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Black-tailed bamboo aphidOn this page: Identification & Distribution Morphology Colour variant or another species? Biology & Ecology Life Cycle Other aphids on the same host
Identification & Distribution
All adult viviparae of Takecallis arundicolens are alate. Their immatures (see first picture below) may be pale or dark yellow in colour, and have long capitate hairs and a pale cauda. The adult alate Takecallis arundicolens is pale yellow or greyish yellow, usually without any dark dorsal abdominal markings (see second picture below) - but note, in the spring form, there may be a double row of dark spots around the spinal setae. There is a sparse covering of bluish white wax, especially over the antennae and the anterior of the aphid. The antennae are longer than the body. Antennal segment III of the alate has a pale base, adjacent to a dark portion which bears 5-7 rhinaria; the remainder of the antennal flagellum is usually variegated (but see colour variant in morphology section below). The cauda (clearly visible at the rear of the aphid's abdomen) is usually conspicuously black (but again see colour variant below). The body length of the adult alate is 1.8-2.8 mm.
The black-tailed bamboo aphid feeds on bamboo (Arundinaria, Bambusa, Phyllostachys and Sasa spp.) as well as (rarely) common reed (Phragmites australis). Takecallis arundicolens is an invasive species originally found in China, Taiwan, Japan, and Korea, but now also present in Europe and North America.
A colour variant - or a different species?
In July 2020 we had a report of some unusual Takecallis specimens (see picture below) on bamboo from Alan Orange in Wales.
Unlike the two common Takecallis species species found in Europe, the Welsh alatae had neither dark markings on the abdominal dorsum (characteristic of Takecallis arundinariae) nor the black cauda and variegated antennae (characteristic of Takecallis arundicolens). Using the key by Qiao & Zhang (2004), Alan suggested the Welsh Takecallis might be Takecallis takahashii, albeit the species is not mentioned by most recent literature on this genus. Diagnostic characters for Takecallis takahashii include the siphunculi having a hair at the base (see picture below), a pale or dusky cauda, and no stripes on the thoracic dorsum - all of which was true for the Welsh aphids.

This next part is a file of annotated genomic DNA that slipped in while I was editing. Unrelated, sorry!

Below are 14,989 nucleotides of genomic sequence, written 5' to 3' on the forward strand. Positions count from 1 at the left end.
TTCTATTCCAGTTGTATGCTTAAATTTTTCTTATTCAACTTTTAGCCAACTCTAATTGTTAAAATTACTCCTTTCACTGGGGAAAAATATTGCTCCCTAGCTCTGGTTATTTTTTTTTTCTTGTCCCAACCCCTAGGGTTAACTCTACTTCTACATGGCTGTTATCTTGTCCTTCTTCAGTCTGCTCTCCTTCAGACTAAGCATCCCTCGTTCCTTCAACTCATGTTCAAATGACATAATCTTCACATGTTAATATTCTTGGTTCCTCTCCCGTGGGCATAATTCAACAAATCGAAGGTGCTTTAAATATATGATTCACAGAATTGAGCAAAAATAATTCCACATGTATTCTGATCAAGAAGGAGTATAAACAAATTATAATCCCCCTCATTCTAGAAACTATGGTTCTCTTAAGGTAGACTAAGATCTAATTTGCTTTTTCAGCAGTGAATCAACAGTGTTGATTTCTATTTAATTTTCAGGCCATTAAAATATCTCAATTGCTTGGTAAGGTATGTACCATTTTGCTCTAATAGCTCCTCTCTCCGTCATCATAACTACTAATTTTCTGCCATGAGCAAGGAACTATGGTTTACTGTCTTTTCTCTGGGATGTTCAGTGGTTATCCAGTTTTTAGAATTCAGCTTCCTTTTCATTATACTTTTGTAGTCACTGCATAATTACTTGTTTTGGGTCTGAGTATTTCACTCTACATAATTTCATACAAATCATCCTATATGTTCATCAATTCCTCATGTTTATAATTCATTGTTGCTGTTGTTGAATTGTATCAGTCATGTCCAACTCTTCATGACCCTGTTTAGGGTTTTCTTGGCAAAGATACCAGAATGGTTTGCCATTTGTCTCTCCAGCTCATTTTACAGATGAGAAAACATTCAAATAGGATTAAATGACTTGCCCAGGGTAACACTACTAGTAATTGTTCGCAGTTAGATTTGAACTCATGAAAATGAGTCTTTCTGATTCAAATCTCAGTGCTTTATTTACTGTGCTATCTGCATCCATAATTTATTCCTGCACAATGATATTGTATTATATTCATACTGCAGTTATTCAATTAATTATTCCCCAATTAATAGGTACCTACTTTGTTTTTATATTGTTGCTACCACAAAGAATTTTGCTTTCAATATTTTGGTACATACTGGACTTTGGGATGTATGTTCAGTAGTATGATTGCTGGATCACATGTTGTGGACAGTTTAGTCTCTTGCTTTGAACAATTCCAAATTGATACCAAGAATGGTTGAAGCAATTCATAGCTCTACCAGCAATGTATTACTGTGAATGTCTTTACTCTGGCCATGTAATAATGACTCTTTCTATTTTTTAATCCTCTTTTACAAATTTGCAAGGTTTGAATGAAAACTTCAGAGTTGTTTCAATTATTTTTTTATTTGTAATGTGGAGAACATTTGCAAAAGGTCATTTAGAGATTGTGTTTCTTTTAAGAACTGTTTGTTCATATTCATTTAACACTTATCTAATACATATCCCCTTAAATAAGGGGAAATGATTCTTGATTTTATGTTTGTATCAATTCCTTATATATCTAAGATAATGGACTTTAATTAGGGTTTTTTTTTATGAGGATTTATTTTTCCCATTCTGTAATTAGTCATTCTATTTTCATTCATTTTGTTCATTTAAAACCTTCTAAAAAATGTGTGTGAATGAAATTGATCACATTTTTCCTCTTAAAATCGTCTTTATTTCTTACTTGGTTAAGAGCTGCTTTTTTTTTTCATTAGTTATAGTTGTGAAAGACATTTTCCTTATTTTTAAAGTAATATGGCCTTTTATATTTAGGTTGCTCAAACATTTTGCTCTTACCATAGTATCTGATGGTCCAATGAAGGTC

Image above copyright Alan Orange, all rights reserved.
However, Takecallis takahashii is no longer accepted as a "good species" following the treatise of Quednau (2003) who synonomized it with Takecallis arundinariae. We detail below the characteristics of the aphids from Wales which eventually led us to conclude that this was instead an unusual variety (clone?) of Takecallis arundicolens. We used the keys and descriptions of Quednau (2003), Lee & Lee (2018) and Blackman & Eastop (2020), with supplementary information from Qiao & Zhang (2004). Comparisons are made with other species of the Takecallis genus for each character.
Images above copyright Alan Orange, all rights reserved.
The characters above all point to these Welsh aphids being Takecallis arundicolens, albeit two characters are atypical of this species:
We conclude that the Welsh population is a variant clone of Takecallis arundicolens.
Investigating the status of the name Takecallis takahashii proved problematical. The 'species' was originally described and named by Hsu (1980), and then redescribed by Tao (1990), neither of which publications are accessible. Takecallis takahashii was subsequently synonomized with Takecallis arundinariae by Quednau (2003). One might expect that it would have been synonomized with Takecallis arundicolens given that the specimens from Wales turned out to be this species. But the Qiao & Zhang (2004) key only uses the character "double row of elongate, dark spinal sclerites on the abdomen" late in their key, after Takecallis takahashii has already been identified on the basis of other characters - all of which the Welsh specimens possessed. Presumably Hsu's Takecallis takahashii specimens did have the characteristic double row of elongate, dark spinal sclerites on the abdomen, albeit lacking the dark thoracic stripes.
Biology & Ecology
Takecallis arundicolens is generally considered to be anholocyclic throughout its range, although Leclant (1966) (in Blackman & Eastop (1984)) reported oviparae in southern France. We have not found any evidence of sexual reproduction in southern England, but we have found adult parthenogenetic alatae reproducing throughout winter in local woodland (see picture below of an alate with offspring in January in southern England).
The black cauda is not very clear in the alate above, but is much more so in the image below.
By June large numbers of aphids can be found on the bamboo leaves.
Qiao & Zhang (2004) reviewed the Takecallis species occurring in China, including Takecallis arundicolens. Host plants recorded for the latter species include Phyllostachys species, Sasa nipponica, Sasa palmate and Sasa senaanensis.
There are very few reports of natural enemies of Takecallis arundicolens in the literature. Rakhshani et al. (2017) has reported a new parasitoid species, Trioxys remaudierei, attacking Takecallis aphids outside their area of origin.
Other aphids on same host: